Learning to trust the process

I have taken to pep-talking myself through the most intimidating parts of whatever test, program, or new element I’m working on, but there is nothing I mutter to myself more than “Remember that you do this because you fucking love this.”

I’ve briefly touched on this before, but I’ve stuttered for nearly 30 years. The ways it directly affects my skating are minimal—I might trip over my tongue while chatting with my coaches, catching up with my skating sisters, or joking around with the custodian, and I am kind of shocked that no one’s mentioned that I talk a little funny, ESPECIALLY when I’m going through a nasty bout of disfluency—but it’s the perspective that it’s given me that correlates to my life as a figure skater the most. Stuttering isn’t fatal, it doesn’t hurt, and it only imposes on my quality of life if I choose to let it. It is, however, irksome at best and humiliating at worst to know exactly what you want to say but either can’t spit it out or are terrified that your own voice will betray you. And, to be perfectly honest, it is a thing I have railed against, hidden, refused to acknowledge, cursed, and blamed for any number of disappointments, frustrations, and aborted dreams.

That changed not too long after I turned 30. My then-new job was in walkable proximity to a speech therapist’s office, which ushered in one of the most course-altering periods of my adult life. What started with a speech professional assuring me that my stutter is infinitely less overt than I’ve always thought and ended with what essentially boiled down to traditional talk therapy was the beginning of finally, finally discovering what it’s like to believe that I deserve to not only be comfortable in my own skin but also start nurturing a tremendously overdue sense of confidence. It has been a long, brutalizing process to get to a place where I have stopped defining myself as a stutterer and started accepting myself as a person who stutters. And I am here now. But the odyssey isn’t over as long as there are still lessons to learn and advice to share and room to grow.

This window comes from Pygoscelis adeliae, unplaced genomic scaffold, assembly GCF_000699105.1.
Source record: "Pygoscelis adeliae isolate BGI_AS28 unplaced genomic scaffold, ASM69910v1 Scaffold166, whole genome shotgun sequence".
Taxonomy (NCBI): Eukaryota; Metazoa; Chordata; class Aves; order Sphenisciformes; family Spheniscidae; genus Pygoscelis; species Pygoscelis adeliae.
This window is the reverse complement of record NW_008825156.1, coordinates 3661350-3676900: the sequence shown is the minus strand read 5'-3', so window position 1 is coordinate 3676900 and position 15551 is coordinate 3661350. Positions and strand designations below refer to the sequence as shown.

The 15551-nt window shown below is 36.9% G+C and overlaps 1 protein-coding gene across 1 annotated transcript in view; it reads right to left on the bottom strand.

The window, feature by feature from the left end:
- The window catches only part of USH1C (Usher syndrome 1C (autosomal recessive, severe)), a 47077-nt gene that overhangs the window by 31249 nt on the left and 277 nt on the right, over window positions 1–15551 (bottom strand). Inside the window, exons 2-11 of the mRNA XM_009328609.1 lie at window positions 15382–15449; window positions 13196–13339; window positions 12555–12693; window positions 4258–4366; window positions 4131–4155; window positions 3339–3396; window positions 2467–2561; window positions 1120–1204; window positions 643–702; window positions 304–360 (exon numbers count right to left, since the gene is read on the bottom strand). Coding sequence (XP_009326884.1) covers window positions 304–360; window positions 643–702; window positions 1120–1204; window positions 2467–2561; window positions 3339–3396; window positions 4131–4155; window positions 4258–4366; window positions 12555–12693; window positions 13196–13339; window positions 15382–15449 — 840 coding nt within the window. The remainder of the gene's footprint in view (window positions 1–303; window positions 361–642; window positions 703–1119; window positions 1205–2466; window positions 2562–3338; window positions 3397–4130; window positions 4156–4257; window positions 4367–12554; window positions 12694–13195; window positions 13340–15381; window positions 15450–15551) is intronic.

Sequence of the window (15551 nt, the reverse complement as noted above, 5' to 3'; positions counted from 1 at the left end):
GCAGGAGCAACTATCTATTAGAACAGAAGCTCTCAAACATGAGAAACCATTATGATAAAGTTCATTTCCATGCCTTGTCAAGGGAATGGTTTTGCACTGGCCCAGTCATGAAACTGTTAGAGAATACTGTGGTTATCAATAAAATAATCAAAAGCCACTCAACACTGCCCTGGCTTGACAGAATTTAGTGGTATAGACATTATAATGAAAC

I will never be perfectly fluent, and that’s fine. What matters most is that I’m no longer mired in self-loathing and the pointless desire to rip the stuck words from my throat. It doesn’t ruin my day if I stutter—though it still catches me off-guard when someone treats me like a punchline. I am finally in a place where I can see that my stutter has given me so much more than it’s robbed me of: It’s been the greatest teacher of empathy and patience I have ever had, and it has made me a more humble person for it. I had to overcome a lot of mortification, self-doubt, and internalized ugliness to get here, and the journey has been an incredible one that I truly believe has made me a better person.

Life is filled with parallel lessons, and sometimes it takes a long time to see where those points do eventually converge. I am the most open I have ever been about owning and discussing my stutter, and it has paid off in ways I desperately wish I could tell my wracked-with-doubt younger self. Taking a “I’ll show you mine if you show me yours” approach with a thing that used to be my most closely guarded vulnerability has deepened so many otherwise casual relationships, and it’s helping me educate others who have no idea what it’s like living on the inside of a thing that still eludes modern science. But, on a completely personal level, it has taught me that if I can overcome the inherent humiliation of not being able to do something as deceptively simple as speak fluidly to come to a place of peace, I can overcome anything. Especially if that something is learning a new skill in my 30s and sharing the ice with a bunch of kids who are a fraction of my age but literal leaps and bounds beyond me in talent. (Though, man, my stutter is mild enough to hide if I want to; my meddling skating is, uh… very much on display whenever I take to the ice.)